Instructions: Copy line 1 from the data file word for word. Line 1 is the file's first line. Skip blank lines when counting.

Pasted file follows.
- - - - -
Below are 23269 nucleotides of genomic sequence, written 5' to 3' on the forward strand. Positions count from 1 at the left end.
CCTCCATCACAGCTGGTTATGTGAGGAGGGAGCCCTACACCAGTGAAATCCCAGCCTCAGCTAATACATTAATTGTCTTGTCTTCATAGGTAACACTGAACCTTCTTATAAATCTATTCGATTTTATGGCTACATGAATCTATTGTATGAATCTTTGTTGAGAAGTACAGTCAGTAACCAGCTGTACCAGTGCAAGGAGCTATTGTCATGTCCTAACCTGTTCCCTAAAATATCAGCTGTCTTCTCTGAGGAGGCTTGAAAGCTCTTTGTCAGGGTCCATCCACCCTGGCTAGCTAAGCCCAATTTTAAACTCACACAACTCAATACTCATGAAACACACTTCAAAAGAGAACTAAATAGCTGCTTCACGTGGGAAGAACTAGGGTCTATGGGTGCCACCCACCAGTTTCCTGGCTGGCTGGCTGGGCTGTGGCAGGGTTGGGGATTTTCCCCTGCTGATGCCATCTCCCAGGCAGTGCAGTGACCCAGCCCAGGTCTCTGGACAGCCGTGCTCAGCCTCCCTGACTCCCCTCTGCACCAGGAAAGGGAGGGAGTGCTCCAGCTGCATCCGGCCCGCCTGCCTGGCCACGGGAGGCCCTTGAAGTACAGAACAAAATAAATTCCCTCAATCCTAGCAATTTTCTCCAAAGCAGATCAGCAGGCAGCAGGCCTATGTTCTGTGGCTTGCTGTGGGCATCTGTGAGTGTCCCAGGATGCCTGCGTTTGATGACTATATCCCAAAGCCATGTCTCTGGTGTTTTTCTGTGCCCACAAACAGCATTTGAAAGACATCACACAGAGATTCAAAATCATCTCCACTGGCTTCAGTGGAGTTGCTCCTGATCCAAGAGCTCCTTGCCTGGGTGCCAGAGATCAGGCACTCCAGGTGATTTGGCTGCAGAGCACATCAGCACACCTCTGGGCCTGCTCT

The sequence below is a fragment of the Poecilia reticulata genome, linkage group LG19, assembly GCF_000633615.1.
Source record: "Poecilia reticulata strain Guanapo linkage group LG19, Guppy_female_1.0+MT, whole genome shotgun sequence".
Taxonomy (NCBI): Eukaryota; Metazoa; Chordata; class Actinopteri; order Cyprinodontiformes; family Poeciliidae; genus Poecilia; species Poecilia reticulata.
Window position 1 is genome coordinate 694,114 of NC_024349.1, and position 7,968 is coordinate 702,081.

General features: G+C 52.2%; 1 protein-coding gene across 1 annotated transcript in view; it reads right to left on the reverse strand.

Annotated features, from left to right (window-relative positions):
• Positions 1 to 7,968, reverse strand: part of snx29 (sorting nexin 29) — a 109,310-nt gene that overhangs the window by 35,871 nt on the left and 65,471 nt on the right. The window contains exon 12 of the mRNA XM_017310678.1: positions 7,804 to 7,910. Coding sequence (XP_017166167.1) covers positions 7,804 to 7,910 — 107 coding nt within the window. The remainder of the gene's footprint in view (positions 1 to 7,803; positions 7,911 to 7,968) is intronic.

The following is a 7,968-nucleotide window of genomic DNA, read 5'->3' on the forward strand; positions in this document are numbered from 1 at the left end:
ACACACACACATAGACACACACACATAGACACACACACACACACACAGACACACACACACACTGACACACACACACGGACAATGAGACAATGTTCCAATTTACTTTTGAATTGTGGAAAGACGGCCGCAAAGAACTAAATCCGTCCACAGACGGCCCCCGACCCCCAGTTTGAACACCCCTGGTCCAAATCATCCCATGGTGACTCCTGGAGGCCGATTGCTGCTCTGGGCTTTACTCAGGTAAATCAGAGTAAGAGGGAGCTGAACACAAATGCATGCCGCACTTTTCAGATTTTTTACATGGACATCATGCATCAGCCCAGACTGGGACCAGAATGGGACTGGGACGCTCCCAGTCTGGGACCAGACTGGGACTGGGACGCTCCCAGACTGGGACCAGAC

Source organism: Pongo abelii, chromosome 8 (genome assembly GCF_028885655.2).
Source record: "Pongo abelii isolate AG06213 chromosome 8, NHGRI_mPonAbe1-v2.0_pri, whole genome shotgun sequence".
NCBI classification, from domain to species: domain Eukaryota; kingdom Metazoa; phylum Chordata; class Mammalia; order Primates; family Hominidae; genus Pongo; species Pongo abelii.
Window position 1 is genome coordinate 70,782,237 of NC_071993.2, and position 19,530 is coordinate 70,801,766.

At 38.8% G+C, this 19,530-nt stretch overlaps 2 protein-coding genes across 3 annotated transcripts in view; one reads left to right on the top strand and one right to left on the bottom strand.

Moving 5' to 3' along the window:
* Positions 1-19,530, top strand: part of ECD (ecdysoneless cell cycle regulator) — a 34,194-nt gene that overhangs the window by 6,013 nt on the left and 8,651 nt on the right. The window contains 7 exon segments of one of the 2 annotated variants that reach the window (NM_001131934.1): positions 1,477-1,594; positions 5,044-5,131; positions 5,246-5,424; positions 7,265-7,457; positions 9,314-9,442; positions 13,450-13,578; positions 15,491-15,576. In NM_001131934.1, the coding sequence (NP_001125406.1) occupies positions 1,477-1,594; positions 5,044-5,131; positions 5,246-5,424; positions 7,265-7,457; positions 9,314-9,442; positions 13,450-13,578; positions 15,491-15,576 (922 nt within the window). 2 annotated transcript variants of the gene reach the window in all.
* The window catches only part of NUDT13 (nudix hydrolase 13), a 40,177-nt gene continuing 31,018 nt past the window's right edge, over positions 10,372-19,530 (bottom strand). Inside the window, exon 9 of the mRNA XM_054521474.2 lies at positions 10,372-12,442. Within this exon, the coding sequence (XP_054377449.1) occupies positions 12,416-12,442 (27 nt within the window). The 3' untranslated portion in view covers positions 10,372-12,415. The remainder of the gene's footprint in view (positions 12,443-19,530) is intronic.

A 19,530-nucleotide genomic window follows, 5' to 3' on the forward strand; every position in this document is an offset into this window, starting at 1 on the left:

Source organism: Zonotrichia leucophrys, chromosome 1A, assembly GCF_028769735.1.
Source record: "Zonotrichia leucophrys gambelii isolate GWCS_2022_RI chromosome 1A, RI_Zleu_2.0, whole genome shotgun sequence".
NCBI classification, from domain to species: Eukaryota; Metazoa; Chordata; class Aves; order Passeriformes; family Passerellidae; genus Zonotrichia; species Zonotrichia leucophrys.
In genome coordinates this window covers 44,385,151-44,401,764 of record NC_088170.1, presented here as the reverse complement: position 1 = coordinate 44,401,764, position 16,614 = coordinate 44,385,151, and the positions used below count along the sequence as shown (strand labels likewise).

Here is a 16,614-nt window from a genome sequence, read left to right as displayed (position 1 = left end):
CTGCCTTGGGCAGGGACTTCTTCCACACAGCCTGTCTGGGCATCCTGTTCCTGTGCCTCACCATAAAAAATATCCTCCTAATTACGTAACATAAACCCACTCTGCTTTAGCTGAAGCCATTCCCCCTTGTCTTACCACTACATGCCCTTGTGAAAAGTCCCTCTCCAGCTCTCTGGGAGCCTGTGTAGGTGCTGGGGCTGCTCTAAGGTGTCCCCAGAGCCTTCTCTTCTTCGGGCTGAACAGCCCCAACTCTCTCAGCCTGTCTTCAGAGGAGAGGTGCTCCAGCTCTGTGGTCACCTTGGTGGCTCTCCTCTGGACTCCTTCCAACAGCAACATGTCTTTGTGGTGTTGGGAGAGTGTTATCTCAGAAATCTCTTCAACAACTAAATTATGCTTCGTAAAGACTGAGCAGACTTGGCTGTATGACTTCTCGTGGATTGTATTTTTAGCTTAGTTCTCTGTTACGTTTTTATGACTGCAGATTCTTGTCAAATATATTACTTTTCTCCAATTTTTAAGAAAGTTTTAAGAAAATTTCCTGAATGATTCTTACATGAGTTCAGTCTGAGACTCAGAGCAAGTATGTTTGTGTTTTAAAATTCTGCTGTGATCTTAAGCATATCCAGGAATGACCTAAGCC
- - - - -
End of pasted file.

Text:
Below are 23269 nucleotides of genomic sequence, written 5' to 3' on the forward strand. Positions count from 1 at the left end.